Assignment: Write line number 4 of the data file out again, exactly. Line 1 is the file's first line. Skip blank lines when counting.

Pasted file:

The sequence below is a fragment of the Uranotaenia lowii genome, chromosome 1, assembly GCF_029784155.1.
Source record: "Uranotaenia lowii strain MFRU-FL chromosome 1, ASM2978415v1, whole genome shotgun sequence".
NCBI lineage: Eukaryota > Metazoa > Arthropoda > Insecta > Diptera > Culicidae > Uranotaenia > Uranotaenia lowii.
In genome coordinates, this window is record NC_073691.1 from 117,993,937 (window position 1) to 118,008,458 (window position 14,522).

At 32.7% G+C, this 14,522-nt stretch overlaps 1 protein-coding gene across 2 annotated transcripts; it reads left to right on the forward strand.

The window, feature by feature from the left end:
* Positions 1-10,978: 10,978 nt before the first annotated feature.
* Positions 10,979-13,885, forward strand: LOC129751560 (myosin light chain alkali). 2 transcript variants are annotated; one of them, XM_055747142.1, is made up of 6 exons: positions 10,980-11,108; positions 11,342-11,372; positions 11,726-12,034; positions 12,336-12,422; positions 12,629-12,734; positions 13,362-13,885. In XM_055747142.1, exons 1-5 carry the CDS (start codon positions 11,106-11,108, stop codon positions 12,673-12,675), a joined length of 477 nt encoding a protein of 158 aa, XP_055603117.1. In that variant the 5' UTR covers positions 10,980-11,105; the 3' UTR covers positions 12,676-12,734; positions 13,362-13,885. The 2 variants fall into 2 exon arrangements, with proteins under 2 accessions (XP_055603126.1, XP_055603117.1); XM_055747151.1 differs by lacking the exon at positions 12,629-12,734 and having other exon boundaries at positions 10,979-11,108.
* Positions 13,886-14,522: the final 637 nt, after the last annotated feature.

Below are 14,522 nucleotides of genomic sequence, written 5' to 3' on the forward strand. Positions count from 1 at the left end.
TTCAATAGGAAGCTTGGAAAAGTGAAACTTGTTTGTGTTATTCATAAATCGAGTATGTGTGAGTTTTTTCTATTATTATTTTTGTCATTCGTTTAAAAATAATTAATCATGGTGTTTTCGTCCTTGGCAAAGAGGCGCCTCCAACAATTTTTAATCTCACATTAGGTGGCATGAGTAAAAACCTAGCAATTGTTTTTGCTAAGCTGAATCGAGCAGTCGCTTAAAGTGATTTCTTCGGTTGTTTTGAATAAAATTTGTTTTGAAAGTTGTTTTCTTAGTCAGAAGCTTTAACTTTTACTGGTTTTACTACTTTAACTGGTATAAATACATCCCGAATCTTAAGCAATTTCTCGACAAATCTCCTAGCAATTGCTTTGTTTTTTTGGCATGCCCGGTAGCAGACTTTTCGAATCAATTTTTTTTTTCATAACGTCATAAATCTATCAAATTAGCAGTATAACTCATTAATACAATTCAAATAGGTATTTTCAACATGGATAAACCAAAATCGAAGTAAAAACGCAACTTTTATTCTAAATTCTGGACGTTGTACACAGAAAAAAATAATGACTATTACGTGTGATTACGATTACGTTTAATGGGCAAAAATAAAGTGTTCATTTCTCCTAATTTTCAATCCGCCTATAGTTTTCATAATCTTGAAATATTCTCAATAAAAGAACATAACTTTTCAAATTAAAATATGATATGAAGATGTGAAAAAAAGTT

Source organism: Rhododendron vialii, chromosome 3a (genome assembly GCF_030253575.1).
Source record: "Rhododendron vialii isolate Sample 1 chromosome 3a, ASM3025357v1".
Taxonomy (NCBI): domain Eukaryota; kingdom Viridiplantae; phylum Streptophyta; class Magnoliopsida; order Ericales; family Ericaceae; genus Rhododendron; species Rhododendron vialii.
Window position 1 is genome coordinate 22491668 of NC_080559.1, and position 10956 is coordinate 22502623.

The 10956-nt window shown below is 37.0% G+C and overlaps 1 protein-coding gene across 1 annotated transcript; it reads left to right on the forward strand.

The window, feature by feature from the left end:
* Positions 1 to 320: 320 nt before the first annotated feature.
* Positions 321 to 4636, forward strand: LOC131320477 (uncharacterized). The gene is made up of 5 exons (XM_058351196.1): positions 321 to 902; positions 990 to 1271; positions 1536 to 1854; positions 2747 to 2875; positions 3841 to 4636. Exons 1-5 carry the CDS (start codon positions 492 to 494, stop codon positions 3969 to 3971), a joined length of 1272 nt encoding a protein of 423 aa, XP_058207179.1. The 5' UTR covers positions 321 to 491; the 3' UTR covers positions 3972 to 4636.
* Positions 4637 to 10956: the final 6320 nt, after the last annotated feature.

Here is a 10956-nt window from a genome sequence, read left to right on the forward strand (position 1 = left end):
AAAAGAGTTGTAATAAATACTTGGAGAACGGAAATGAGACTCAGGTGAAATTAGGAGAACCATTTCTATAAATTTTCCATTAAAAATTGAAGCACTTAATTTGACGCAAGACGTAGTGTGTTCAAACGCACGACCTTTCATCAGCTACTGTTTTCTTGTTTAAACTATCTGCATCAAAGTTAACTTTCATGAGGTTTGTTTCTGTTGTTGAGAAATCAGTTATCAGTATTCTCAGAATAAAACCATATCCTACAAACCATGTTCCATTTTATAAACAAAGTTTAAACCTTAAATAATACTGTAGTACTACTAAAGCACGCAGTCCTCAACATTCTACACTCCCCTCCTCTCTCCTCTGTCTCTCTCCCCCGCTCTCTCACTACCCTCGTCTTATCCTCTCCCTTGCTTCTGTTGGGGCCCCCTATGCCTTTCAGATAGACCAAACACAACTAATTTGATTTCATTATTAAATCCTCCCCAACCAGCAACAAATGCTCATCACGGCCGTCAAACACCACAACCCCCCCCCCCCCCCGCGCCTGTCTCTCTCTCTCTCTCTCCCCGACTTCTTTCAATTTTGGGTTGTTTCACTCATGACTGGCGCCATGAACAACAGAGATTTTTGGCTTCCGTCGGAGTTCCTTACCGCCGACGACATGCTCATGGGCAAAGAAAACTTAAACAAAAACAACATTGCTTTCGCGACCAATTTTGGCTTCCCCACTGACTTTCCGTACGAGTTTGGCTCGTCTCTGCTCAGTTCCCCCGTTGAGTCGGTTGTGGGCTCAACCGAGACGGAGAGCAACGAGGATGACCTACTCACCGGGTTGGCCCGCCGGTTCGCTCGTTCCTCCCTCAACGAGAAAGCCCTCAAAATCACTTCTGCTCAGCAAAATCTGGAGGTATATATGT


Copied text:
In genome coordinates, this window is record NC_073691.1 from 117,993,937 (window position 1) to 118,008,458 (window position 14,522).